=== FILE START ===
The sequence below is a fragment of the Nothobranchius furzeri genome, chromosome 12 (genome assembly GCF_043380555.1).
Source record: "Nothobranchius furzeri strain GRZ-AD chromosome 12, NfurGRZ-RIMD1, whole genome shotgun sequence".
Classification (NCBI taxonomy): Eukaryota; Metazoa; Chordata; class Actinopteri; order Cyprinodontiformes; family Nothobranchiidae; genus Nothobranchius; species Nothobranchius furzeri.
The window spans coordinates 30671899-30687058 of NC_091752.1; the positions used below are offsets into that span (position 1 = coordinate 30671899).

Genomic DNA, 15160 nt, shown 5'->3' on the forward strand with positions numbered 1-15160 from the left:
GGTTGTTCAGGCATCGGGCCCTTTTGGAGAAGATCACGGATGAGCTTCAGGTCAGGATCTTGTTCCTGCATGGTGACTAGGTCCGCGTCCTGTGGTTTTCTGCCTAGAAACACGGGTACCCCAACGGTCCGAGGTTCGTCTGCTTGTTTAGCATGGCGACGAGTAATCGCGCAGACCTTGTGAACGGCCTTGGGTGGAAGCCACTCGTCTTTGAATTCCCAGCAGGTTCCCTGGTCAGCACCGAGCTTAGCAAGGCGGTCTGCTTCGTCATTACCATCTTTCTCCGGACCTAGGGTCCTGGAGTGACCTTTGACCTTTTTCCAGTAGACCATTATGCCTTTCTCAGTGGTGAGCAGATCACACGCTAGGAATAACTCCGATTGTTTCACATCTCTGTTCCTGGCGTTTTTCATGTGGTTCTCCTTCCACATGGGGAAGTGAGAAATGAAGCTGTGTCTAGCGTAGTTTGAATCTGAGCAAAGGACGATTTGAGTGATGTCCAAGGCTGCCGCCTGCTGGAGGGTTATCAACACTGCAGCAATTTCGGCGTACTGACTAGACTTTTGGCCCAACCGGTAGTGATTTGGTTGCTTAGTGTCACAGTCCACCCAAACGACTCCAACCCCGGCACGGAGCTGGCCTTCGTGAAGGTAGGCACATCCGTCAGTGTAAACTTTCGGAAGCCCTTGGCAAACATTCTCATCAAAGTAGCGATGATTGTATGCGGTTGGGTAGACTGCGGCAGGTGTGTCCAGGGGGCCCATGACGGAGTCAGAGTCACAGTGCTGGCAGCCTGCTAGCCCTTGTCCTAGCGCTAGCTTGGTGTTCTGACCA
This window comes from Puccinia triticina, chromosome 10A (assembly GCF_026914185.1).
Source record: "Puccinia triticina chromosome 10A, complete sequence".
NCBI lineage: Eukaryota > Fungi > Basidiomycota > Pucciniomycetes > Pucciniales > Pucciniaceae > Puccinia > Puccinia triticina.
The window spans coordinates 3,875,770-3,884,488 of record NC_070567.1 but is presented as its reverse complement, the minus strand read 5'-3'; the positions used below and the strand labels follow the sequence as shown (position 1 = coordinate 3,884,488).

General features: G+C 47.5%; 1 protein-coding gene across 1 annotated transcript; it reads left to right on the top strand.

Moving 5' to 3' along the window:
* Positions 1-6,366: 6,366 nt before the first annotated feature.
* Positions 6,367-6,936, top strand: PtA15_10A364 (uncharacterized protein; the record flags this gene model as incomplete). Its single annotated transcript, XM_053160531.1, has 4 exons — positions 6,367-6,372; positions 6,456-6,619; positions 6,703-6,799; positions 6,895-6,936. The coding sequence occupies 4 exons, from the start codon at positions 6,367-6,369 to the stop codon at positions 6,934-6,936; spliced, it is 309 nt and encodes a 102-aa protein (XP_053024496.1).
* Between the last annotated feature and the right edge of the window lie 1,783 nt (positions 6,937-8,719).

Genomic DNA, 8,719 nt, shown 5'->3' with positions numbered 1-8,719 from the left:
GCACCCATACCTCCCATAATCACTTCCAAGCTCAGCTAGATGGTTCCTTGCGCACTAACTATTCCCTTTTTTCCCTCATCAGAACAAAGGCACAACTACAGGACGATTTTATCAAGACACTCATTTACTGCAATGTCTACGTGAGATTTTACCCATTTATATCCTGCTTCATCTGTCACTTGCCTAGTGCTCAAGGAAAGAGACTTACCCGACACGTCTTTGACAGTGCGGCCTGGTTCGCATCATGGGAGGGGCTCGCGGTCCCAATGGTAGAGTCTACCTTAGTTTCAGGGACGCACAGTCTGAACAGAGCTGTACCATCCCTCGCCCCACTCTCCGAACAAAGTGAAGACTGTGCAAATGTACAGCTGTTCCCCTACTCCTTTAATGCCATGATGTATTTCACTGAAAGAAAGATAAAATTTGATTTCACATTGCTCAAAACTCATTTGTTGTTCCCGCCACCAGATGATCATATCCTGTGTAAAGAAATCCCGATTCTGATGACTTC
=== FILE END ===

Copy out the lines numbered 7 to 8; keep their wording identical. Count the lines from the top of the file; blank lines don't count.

This window comes from Puccinia triticina, chromosome 10A (assembly GCF_026914185.1).
Source record: "Puccinia triticina chromosome 10A, complete sequence".